SAN FRANCISCO (KGO) -- Health officers across the Bay Area are preparing to roll out another round of vaccinations as the FDA approval for Pfizer's COVID-19 booster shot is expected in two weeks.
"I expect the rollout for boosters may be as early as the end of September or as late as the end of October," said Dr. Lisa Santora, deputy health officer for Marin County.
The FDA is holding an advisory committee meeting on Sept. 17 to discuss the safety and efficacy data of Pfizer's booster vaccine.
Santora explains if Pfizer's booster receives approval from the FDA, the CDC's Advisory Committee on Immunization Practices, or ACIP, will determine which groups should be prioritized first. Then the California Department of Public Health will issue formal guidance to counties before any rollout can begin.
"What I anticipate is that the CDC will release a holding statement providing some direction to both the states and the local health jurisdictions on the next steps," said Santora.
ABC7 confirmed all nine Bay Area counties are preparing to roll out booster shots through healthcare partners like local pharmacies or doctor's clinics.
"I can imagine that UCSF and Kaiser will set up large vaccination sites, the city may do some too," said UCSF's Dr. George Rutherford.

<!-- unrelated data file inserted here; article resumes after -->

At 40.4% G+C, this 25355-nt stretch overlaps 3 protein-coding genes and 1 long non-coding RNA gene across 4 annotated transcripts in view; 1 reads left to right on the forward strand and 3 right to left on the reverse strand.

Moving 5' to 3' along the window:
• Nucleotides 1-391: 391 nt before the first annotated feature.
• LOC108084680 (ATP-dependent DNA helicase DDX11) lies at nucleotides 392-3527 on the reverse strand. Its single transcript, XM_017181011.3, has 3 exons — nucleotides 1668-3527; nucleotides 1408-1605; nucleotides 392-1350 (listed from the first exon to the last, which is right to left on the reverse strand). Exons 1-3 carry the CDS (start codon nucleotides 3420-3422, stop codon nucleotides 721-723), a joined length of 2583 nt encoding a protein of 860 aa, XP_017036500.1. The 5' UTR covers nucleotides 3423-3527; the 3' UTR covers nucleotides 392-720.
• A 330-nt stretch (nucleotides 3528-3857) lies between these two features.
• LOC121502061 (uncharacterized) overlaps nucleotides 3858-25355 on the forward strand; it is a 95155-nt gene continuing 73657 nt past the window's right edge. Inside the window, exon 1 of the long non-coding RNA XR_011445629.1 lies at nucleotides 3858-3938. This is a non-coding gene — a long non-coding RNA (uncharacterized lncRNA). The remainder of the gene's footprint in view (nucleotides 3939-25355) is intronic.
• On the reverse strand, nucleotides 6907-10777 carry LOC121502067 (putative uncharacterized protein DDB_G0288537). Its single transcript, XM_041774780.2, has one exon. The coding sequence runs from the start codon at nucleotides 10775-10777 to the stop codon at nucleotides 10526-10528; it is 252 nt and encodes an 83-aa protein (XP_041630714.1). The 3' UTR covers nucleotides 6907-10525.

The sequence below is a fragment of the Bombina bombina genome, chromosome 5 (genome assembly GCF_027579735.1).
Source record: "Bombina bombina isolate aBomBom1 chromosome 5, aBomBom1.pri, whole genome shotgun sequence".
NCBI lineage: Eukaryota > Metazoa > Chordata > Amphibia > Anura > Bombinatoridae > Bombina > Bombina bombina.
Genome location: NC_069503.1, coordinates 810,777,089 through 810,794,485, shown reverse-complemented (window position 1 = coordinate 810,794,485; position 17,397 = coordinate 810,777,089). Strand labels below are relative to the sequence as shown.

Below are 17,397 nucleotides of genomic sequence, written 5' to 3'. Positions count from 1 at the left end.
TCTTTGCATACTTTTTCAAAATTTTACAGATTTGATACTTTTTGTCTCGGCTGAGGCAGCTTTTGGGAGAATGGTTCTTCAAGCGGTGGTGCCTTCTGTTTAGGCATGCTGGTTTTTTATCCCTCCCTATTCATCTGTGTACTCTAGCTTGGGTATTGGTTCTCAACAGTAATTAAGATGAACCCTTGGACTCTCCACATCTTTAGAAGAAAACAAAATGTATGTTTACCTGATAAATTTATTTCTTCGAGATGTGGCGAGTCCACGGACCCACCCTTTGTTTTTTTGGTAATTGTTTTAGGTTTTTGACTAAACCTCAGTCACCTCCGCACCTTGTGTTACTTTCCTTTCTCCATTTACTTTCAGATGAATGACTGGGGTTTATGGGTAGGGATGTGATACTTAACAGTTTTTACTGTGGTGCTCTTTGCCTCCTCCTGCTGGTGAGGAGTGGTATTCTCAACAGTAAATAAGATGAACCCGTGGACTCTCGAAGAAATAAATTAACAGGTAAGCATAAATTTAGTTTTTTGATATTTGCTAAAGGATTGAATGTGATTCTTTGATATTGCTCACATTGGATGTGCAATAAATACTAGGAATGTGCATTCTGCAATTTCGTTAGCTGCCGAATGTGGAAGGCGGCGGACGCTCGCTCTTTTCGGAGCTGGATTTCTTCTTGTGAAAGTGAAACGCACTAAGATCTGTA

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Preparations are underway for the San Mateo County Event Center to transition into a mass vaccination site to administer at least 2,000 to 3,000 COVID booster shots per day.
"Once all those approval happen, we can turn the event center into a vaccination site within a few days," said Dr. Anand Chabra with San Mateo County Health.
In Solano County, the health department is working with healthcare providers to distribute booster shots directly to long-term care facilities and senior housing complexes during the beginning stages.
"We want to make sure our vulnerable populations get access right away," said Solano County Health Director Dr. Bela Matyas.
The Solano County Fairgrounds is being prepped to turn into a mass vaccination site in Vallejo. Once opened, the site is expected to be running four days a week and on the weekends.
"We're planning to be able to deliver 100,000 to 120,000 vaccinations at that site over the course of several months," said Matyas.
In Marin County, the health department is working to reopen one large expanded vaccination clinic that will administer 1,500 booster shots per day to serve the county's priority populations.
"Some people have compared this to giving a life jacket to someone who already has a life jacket," said Santora. "So that is one of our concerns."
According to CNN's global vaccine tracker, there are 23 countries around the world where less than 1% of the population has been fully vaccinated.
UCSF's Dr. Bob Wachter weighed in on the ethical dilemma of giving boosters when some countries don't have enough supply for their populations.
"I just think it's unrealistic to ask a society to say we're not going to give people a vaccine that they really do need...because we want to save those doses to give to other countries," Wachter said. "It would be very humanitarian if we did that, but it's not realistic."
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